It was precisely in the middle of this transformation when everybody was saying "the West lost the arm wrestling," and pages and pages of Ph.D. theses and essays were being written on the post-2030 Asia that the virus wreaked havoc on, shuffling the cards again. Chinese manufacturers who felt the anger of the U.S. have halted their production for two weeks. For how much longer small and medium-sized enterprises, whose cash-flow balance was affected after the virus, will be able to bear with the situation is still up in the air. It seems quite difficult for these firms to remain afloat as their stock balance was significantly affected and their cash balance does not seem like it will pick up anytime soon. Likewise, the public's sensitivities toward societal incidents will increase as a result of the potential surge in the number of unemployed following the closure of some companies. We also need to highlight that there has been an especially high degree of opposition throughout the world about electronic and poor quality consumer products. From what we can see on local dailies, the Beijing administration is brooding on the supply chain problems faced by giants like Alibaba and Tescent, which are cumulatively increasing. As international chains like IKEA and Starbucks close their shops in China, South Korean Hyundai announced that it paused production in Chinese plants due to a shortage of components. China, which is a significant supplier in the global motor and electronic sectors, will also lead to a rise in global inflation because of potential problems involving demand. Meanwhile, the restlessness about what is going on has reached its limits in Russia and the Middle East. The drop in Brent oil prices hit the 15% level in the past two weeks.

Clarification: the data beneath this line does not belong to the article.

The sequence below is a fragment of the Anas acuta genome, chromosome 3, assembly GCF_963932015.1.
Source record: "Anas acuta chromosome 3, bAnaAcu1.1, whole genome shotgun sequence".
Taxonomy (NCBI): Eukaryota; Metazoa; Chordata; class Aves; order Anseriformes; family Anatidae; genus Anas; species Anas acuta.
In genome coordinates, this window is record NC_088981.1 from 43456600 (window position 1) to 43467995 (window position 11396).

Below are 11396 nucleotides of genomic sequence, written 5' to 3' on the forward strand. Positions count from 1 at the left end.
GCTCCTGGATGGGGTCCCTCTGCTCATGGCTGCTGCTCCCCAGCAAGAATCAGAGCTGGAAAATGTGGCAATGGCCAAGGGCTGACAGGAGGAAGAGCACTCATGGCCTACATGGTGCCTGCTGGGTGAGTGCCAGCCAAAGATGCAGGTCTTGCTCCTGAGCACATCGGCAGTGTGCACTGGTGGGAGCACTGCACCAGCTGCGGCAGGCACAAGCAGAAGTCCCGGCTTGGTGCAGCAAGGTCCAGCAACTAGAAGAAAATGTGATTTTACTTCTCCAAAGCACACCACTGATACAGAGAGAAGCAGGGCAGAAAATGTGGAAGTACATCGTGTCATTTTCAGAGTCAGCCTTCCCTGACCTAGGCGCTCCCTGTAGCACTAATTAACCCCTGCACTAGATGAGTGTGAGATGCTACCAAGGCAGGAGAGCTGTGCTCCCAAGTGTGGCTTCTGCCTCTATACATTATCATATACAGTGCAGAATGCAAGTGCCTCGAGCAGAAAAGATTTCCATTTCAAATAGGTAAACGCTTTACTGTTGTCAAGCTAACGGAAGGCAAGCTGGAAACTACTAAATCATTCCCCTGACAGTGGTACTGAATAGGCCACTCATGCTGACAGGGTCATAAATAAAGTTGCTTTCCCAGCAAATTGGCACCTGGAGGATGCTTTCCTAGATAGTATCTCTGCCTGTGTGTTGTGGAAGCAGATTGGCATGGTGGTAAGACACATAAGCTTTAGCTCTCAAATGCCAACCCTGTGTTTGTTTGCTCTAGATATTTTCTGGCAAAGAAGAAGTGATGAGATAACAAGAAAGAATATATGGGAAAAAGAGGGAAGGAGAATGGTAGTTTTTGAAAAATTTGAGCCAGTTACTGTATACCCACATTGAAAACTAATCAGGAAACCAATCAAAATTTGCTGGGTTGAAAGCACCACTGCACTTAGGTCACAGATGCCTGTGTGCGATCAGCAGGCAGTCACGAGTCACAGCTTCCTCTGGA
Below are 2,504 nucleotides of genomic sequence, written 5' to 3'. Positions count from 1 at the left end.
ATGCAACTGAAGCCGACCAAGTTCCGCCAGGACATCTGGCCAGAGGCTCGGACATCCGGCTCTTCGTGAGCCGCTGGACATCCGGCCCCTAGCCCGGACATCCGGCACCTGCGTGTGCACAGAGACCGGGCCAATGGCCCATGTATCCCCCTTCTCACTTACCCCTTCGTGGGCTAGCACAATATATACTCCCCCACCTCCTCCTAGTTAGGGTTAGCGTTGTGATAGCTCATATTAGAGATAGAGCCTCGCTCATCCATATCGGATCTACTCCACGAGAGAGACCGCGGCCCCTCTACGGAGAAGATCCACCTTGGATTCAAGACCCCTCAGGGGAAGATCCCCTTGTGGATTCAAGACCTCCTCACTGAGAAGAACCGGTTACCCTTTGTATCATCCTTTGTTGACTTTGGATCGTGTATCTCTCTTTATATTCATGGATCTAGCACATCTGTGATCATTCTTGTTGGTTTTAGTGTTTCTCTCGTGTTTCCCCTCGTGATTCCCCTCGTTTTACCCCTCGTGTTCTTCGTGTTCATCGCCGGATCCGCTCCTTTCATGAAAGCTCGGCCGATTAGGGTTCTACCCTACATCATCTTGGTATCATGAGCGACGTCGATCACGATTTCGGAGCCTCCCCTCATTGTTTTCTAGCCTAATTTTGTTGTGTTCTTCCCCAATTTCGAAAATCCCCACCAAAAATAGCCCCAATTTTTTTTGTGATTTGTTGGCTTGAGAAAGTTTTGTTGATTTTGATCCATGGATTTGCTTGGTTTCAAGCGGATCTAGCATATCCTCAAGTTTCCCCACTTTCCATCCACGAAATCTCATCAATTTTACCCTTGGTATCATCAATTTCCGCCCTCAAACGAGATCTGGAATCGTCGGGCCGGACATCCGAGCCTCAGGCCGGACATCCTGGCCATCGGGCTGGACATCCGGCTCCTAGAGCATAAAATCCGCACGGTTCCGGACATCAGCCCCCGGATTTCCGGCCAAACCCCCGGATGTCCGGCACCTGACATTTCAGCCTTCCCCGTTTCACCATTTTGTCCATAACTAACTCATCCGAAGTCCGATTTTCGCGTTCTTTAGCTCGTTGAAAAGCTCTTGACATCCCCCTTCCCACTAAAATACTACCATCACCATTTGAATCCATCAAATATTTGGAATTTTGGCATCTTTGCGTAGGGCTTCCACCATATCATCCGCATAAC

To sum it up, who seems to be the most affected by the ongoing crisis? Asian economies take the first place, while Iran and Russia are second, followed by Germany whose supply chain comes from Asia, followed by Italy and Austria. Everyone who directly or indirectly had problems with the U.S. in the past three years seems to be unhappy, numb and hopeless about the future. There is certainly a winner and a loser following such incidents. The crowds that missed quietness among the 25 million population in Shanghai are now under a curfew, do not dare step foot outside and spend time with their families. But what would happen if they were unable to leave their homes for 270 days?
The answer is clear: America first!
* Ph.D. researcher in Private Company Economic Research Department MENA at Swiss Business School